If you’re a mountain biker who rides more challenging terrain or trails that are frequently wet, muddy or rocky, you should strongly consider installing a bike fender. It will protect your bike’s components from excessive wear and tear and help keep your face and riding glasses mud free.
Are Bike Fenders Worth It?
If you’ve determined the pros outweigh the cons, we’ll now take a look at two additional factors to consider before you buy a bike fender: cost and ease of installation.
Let’s start with cost. As bike components go, fenders are pretty cheap. Many great quality fenders are priced in the $20-30 range, like these options from Ground Keeper. They come in tons of cool designs, so you’re sure to find one that fits your style. Even more robust fenders can all be found for less than $50.
In terms of installation, mounting a bike fender is about as easy as it gets. More robust options usually come with specific mounting hardware, allowing you to attach the fender directly to your bike’s fork. With these fenders, be sure to check compatibility though: sometimes they are designed to only fit specific fork brands or models.
Less expensive fenders typically attach to the fork with zip-ties. This makes installation and removal easy. However, if you plan on removing your fender a lot, you’re better off using some velcro straps instead. This makes removal much quicker, and also makes the environmentally conscious people (like me) happier. Fewer zip-ties means less plastic waste!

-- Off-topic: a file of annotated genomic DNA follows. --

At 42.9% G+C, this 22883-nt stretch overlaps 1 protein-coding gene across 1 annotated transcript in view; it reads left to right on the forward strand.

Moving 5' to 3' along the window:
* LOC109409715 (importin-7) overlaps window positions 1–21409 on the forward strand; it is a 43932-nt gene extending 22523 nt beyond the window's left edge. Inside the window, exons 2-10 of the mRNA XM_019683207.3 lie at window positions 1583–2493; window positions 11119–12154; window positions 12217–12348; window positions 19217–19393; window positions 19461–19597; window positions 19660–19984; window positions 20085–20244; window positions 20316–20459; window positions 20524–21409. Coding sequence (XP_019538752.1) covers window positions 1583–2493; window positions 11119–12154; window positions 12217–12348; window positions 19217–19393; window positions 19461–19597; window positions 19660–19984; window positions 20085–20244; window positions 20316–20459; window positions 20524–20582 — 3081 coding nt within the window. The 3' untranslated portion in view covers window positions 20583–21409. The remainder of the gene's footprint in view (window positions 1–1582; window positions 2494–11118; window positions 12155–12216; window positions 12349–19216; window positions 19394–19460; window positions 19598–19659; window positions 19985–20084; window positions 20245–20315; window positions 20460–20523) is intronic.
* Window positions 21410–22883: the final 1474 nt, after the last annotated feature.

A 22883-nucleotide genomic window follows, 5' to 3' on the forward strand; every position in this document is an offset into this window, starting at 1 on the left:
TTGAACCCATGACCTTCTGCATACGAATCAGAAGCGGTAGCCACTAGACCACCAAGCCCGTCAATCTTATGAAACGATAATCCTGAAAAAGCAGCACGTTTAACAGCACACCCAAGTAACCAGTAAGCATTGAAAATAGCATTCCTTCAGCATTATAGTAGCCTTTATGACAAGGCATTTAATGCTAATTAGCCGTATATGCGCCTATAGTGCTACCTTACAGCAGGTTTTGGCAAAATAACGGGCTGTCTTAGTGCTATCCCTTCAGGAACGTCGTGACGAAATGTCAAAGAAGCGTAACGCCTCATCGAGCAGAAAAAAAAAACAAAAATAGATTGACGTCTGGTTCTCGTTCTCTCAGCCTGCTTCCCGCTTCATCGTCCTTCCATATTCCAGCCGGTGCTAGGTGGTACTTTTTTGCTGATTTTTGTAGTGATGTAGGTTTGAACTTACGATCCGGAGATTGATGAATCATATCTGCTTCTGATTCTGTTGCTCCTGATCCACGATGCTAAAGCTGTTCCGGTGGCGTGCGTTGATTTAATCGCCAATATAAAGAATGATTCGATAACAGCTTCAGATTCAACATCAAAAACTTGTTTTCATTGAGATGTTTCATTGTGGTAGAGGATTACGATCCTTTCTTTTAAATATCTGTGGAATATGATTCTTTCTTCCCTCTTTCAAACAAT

All in all, this makes bike fenders cheap, easy to install components with the potential to protect you and your bike from more expensive damage. And personally, I think they look cool: why not choose a funky design or color to add a little personality to your bike?
Cheap Protection for Your Bike…and Yourself
A bike fender is one of the least expensive ways to prevent more expensive damage to your bike’s frame. Pair it with downtube and frame protector decals and your bike’s frame is well guarded against paint chips.
Since visibility is so important when biking, you’ll appreciate the mud staying where it belongs: on the trail, and not on your face.
So if you want to increase the longevity of your frame and components, keep yourself clean(er) when riding, and add a little bling to your bike, a bike fender is a great way to do all three!